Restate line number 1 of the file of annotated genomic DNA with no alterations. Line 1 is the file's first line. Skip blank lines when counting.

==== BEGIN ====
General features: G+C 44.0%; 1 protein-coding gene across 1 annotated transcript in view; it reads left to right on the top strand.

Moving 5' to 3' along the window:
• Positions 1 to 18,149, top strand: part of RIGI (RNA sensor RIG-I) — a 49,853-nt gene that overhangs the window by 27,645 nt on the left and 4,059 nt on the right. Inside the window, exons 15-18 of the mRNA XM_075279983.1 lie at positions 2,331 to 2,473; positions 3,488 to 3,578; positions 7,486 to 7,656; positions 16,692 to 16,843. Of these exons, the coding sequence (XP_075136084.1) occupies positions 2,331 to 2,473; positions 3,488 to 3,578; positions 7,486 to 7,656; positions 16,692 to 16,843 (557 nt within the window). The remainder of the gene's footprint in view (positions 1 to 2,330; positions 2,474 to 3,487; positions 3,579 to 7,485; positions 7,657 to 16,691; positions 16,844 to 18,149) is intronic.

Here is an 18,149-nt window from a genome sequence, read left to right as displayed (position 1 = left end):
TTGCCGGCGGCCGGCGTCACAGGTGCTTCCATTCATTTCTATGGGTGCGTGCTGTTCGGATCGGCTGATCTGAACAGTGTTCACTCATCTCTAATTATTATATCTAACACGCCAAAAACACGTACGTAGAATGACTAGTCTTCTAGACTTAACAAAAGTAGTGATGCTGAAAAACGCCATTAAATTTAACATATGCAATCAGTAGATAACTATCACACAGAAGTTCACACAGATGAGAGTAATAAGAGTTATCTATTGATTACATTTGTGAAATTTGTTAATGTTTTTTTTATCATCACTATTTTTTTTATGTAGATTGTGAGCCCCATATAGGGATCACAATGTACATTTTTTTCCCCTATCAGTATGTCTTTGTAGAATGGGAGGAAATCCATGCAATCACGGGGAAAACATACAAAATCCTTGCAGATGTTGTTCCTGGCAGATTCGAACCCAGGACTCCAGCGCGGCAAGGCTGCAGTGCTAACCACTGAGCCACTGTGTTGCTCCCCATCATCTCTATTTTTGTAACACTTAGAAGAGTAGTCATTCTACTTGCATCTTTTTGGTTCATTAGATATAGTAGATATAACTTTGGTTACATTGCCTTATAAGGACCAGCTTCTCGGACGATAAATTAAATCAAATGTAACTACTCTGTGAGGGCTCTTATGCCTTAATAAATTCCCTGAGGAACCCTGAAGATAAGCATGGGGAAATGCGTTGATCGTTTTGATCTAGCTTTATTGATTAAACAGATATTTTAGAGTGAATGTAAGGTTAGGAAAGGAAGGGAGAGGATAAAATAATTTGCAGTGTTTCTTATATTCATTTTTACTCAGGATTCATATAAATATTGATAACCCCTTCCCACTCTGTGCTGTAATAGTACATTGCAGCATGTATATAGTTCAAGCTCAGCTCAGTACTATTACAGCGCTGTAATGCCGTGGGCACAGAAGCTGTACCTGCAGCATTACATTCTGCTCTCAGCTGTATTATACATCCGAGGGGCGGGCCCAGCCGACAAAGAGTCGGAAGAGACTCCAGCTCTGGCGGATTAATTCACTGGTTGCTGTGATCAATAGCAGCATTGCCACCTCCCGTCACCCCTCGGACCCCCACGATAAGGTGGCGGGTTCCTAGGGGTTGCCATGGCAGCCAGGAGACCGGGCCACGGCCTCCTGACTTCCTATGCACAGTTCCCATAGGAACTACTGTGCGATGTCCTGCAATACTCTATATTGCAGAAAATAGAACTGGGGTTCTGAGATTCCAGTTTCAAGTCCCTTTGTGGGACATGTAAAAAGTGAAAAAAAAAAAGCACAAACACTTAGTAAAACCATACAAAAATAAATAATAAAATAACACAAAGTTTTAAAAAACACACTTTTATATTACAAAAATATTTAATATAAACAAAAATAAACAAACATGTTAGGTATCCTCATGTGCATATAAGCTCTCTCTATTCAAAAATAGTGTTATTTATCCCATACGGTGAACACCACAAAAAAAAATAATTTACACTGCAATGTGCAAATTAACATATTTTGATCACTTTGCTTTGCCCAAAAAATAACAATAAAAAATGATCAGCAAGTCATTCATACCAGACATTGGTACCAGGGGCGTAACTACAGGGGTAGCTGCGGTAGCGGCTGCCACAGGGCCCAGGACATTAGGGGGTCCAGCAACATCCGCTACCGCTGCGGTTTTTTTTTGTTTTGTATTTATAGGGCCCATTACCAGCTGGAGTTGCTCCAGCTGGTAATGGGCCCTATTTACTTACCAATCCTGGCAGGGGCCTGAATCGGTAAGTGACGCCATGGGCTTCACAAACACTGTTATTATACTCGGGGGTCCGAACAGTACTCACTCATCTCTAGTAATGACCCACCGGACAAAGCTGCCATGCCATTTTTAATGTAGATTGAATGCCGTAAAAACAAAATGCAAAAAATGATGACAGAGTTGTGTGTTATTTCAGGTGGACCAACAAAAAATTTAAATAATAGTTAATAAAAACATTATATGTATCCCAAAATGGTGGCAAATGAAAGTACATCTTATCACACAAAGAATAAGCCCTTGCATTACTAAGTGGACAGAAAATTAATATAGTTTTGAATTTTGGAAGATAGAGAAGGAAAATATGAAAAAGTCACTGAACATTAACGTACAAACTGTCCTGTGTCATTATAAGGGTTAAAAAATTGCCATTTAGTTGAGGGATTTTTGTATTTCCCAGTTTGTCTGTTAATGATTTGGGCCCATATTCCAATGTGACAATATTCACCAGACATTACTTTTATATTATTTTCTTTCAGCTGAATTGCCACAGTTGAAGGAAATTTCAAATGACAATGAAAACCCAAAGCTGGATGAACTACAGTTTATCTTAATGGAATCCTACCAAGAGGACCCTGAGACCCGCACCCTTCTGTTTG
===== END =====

General features: G+C 44.0%; 1 protein-coding gene across 1 annotated transcript in view; it reads left to right on the top strand.